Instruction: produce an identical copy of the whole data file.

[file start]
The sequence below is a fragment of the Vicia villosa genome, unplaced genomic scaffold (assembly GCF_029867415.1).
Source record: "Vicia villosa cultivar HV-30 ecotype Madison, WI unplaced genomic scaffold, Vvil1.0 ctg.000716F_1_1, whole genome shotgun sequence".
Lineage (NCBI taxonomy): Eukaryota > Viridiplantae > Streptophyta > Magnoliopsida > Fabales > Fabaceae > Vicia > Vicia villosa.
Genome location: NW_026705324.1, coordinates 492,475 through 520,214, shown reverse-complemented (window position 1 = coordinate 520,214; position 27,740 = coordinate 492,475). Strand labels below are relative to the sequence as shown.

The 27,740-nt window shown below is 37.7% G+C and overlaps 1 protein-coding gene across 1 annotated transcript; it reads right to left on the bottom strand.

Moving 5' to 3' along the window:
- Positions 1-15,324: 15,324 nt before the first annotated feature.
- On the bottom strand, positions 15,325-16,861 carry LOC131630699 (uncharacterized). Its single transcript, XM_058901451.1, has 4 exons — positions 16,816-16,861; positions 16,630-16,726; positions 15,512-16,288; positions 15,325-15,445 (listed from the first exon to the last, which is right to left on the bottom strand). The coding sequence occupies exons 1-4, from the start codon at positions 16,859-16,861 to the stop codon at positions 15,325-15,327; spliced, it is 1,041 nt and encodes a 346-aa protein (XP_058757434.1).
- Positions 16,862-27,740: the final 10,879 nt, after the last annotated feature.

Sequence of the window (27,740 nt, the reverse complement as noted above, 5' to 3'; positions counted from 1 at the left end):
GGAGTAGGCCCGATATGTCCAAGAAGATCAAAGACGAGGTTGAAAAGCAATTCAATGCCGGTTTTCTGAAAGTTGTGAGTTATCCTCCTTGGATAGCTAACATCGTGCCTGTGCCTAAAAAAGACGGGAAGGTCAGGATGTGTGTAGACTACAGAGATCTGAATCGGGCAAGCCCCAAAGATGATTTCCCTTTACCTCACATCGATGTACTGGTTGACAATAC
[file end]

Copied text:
The sequence below is a fragment of the Vicia villosa genome, unplaced genomic scaffold (assembly GCF_029867415.1).
Source record: "Vicia villosa cultivar HV-30 ecotype Madison, WI unplaced genomic scaffold, Vvil1.0 ctg.000716F_1_1, whole genome shotgun sequence".
Lineage (NCBI taxonomy): Eukaryota > Viridiplantae > Streptophyta > Magnoliopsida > Fabales > Fabaceae > Vicia > Vicia villosa.
Genome location: NW_026705324.1, coordinates 492,475 through 520,214, shown reverse-complemented (window position 1 = coordinate 520,214; position 27,740 = coordinate 492,475). Strand labels below are relative to the sequence as shown.

The 27,740-nt window shown below is 37.7% G+C and overlaps 1 protein-coding gene across 1 annotated transcript; it reads right to left on the bottom strand.

Moving 5' to 3' along the window:
- Positions 1-15,324: 15,324 nt before the first annotated feature.
- On the bottom strand, positions 15,325-16,861 carry LOC131630699 (uncharacterized). Its single transcript, XM_058901451.1, has 4 exons — positions 16,816-16,861; positions 16,630-16,726; positions 15,512-16,288; positions 15,325-15,445 (listed from the first exon to the last, which is right to left on the bottom strand). The coding sequence occupies exons 1-4, from the start codon at positions 16,859-16,861 to the stop codon at positions 15,325-15,327; spliced, it is 1,041 nt and encodes a 346-aa protein (XP_058757434.1).
- Positions 16,862-27,740: the final 10,879 nt, after the last annotated feature.

Sequence of the window (27,740 nt, the reverse complement as noted above, 5' to 3'; positions counted from 1 at the left end):
GGAGTAGGCCCGATATGTCCAAGAAGATCAAAGACGAGGTTGAAAAGCAATTCAATGCCGGTTTTCTGAAAGTTGTGAGTTATCCTCCTTGGATAGCTAACATCGTGCCTGTGCCTAAAAAAGACGGGAAGGTCAGGATGTGTGTAGACTACAGAGATCTGAATCGGGCAAGCCCCAAAGATGATTTCCCTTTACCTCACATCGATGTACTGGTTGACAATAC